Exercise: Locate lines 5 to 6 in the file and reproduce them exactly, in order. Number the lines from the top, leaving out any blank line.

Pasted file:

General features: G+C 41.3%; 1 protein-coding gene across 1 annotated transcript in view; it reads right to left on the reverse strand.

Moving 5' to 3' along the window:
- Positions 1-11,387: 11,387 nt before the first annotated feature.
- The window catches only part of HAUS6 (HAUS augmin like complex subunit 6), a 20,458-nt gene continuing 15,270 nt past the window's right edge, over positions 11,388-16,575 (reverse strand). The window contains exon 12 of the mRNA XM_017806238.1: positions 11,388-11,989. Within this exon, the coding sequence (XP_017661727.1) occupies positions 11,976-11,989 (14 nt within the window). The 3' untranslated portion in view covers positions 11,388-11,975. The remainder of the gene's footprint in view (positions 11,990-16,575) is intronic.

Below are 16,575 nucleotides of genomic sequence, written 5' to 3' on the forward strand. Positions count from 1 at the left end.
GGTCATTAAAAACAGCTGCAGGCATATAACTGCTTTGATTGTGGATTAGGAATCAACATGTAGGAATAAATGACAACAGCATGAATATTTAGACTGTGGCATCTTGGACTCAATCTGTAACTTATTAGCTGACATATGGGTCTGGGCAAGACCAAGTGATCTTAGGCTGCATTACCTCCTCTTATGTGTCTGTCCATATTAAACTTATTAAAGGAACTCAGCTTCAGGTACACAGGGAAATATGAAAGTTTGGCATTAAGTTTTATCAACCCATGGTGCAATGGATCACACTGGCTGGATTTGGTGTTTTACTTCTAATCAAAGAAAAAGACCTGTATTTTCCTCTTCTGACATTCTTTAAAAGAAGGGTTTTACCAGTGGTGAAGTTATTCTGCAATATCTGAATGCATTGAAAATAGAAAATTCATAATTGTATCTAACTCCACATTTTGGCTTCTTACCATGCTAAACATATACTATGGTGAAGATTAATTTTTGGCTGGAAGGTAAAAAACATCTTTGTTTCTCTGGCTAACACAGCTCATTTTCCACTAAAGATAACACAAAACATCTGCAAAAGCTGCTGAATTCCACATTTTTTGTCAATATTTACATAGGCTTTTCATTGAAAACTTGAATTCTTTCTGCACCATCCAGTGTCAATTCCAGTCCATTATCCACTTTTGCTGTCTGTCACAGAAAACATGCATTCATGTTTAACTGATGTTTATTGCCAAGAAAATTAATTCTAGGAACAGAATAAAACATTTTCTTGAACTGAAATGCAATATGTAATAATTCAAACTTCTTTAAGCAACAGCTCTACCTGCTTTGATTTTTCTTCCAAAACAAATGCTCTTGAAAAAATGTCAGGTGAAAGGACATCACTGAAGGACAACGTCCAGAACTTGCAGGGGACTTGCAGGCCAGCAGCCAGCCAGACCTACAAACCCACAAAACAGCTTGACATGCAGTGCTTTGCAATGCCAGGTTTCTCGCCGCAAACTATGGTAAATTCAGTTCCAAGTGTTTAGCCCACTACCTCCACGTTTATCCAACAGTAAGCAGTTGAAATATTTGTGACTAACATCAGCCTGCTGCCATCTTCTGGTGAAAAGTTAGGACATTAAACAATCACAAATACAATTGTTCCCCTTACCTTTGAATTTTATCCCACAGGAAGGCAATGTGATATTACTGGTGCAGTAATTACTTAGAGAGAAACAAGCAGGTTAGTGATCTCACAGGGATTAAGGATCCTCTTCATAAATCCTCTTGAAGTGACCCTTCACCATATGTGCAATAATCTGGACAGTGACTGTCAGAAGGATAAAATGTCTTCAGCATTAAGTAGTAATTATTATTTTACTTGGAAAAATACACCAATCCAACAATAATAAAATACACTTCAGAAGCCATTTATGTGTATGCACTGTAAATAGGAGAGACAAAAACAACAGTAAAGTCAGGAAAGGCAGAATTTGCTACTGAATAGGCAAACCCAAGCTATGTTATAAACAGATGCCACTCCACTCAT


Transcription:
Below are 16,575 nucleotides of genomic sequence, written 5' to 3' on the forward strand. Positions count from 1 at the left end.
GGTCATTAAAAACAGCTGCAGGCATATAACTGCTTTGATTGTGGATTAGGAATCAACATGTAGGAATAAATGACAACAGCATGAATATTTAGACTGTGGCATCTTGGACTCAATCTGTAACTTATTAGCTGACATATGGGTCTGGGCAAGACCAAGTGATCTTAGGCTGCATTACCTCCTCTTATGTGTCTGTCCATATTAAACTTATTAAAGGAACTCAGCTTCAGGTACACAGGGAAATATGAAAGTTTGGCATTAAGTTTTATCAACCCATGGTGCAATGGATCACACTGGCTGGATTTGGTGTTTTACTTCTAATCAAAGAAAAAGACCTGTATTTTCCTCTTCTGACATTCTTTAAAAGAAGGGTTTTACCAGTGGTGAAGTTATTCTGCAATATCTGAATGCATTGAAAATAGAAAATTCATAATTGTATCTAACTCCACATTTTGGCTTCTTACCATGCTAAACATATACTATGGTGAAGATTAATTTTTGGCTGGAAGGTAAAAAACATCTTTGTTTCTCTGGCTAACACAGCTCATTTTCCACTAAAGATAACACAAAACATCTGCAAAAGCTGCTGAATTCCACATTTTTTGTCAATATTTACATAGGCTTTTCATTGAAAACTTGAATTCTTTCTGCACCATCCAGTGTCAATTCCAGTCCATTATCCACTTTTGCTGTCTGTCACAGAAAACATGCATTCATGTTTAACTGATGTTTATTGCCAAGAAAATTAATTCTAGGAACAGAATAAAACATTTTCTTGAACTGAAATGCAATATGTAATAATTCAAACTTCTTTAAGCAACAGCTCTACCTGCTTTGATTTTTCTTCCAAAACAAATGCTCTTGAAAAAATGTCAGGTGAAAGGACATCACTGAAGGACAACGTCCAGAACTTGCAGGGGACTTGCAGGCCAGCAGCCAGCCAGACCTACAAACCCACAAAACAGCTTGACATGCAGTGCTTTGCAATGCCAGGTTTCTCGCCGCAAACTATGGTAAATTCAGTTCCAAGTGTTTAGCCCACTACCTCCACGTTTATCCAACAGTAAGCAGTTGAAATATTTGTGACTAACATCAGCCTGCTGCCATCTTCTGGTGAAAAGTTAGGACATTAAACAATCACAAATACAATTGTTCCCCTTACCTTTGAATTTTATCCCACAGGAAGGCAATGTGATATTACTGGTGCAGTAATTACTTAGAGAGAAACAAGCAGGTTAGTGATCTCACAGGGATTAAGGATCCTCTTCATAAATCCTCTTGAAGTGACCCTTCACCATATGTGCAATAATCTGGACAGTGACTGTCAGAAGGATAAAATGTCTTCAGCATTAAGTAGTAATTATTATTTTACTTGGAAAAATACACCAATCCAACAATAATAAAATACACTTCAGAAGCCATTTATGTGTATGCACTGTAAATAGGAGAGACAAAAACAACAGTAAAGTCAGGAAAGGCAGAATTTGCTACTGAATAGGCAAACCCAAGCTATGTTATAAACAGATGCCACTCCACTCAT